Prudhoe is a medium-sized town on the edge of the Tyne Valley and just within the boundary of Northumberland.
The town’s name is thought to derive from “Proud Heights” and the town has many historic places of interest making it a great area to explore.
The town’s official history begins with the Norman Conquest and the building of Prudhoe’s most famous landmark – its castle – in the 12th Century. This ancient stronghold is the only castle in the north never to have been taken by the Scots, and is now open to visitors.
A Town Trail has been created for visitors who wish to discover more about the history of the town.
For shopping, Prudhoe’s Front Street has a wide variety of shops in a traditional shopping street, and the bustling town has an enviable reputation as a centre for eating-out due to the diversity of pubs and cafes offering traditional fare alongside Chinese and Indian restaurants.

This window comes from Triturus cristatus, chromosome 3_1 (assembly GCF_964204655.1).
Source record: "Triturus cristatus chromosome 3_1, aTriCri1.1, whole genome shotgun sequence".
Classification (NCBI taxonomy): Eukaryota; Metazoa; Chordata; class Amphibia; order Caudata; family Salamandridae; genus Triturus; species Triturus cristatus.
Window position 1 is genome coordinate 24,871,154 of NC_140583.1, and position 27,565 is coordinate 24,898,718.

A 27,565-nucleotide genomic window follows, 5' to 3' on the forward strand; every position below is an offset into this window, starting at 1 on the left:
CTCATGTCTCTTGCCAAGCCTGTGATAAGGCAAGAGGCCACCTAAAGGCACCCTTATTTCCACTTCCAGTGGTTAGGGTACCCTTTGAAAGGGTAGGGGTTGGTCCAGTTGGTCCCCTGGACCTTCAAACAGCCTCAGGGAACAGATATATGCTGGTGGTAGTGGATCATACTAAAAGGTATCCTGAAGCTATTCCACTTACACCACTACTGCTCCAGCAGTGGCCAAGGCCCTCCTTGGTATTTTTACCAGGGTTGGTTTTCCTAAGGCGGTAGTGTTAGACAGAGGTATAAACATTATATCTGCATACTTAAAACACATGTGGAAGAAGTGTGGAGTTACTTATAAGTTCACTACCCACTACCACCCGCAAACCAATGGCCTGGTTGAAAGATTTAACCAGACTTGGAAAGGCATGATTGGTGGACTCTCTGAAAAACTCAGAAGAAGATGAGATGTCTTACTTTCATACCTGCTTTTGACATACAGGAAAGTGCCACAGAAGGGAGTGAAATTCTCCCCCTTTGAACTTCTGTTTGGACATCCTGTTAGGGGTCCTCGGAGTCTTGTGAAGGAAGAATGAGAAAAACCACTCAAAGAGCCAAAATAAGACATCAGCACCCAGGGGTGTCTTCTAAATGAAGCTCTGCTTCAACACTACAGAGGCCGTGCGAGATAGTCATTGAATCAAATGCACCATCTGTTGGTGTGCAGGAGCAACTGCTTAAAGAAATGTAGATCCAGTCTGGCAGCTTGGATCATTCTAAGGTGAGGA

For walkers and ramblers, there’s Priestclose and Eltringham woods, Tyne Riverside Country Park and also footpaths and bridleways, leading to the hills south of Prudhoe.
The town is fifteen minutes from Hexham or Newcastle by train. It is well served by other public transport, with regular bus services every twenty minutes during the day and hourly till late into the evening and the bypass makes commuting to Newcastle easy by car. Add to that a full range of amenities and the Metro Centre being only 20 minutes away by car or bus, Prudhoe has a lot to offer.
Glade, a striking new public sculpture is in the square off the town’s Front Street as part of a £600,000 improvement scheme. The sculpture and the new square offer opportunities for outdoor entertainment and events, such as community bands, fairs and jugglers.
So come and visit, explore the town and its local attractions, stay awhile and enjoy a visit to a town that will welcome you.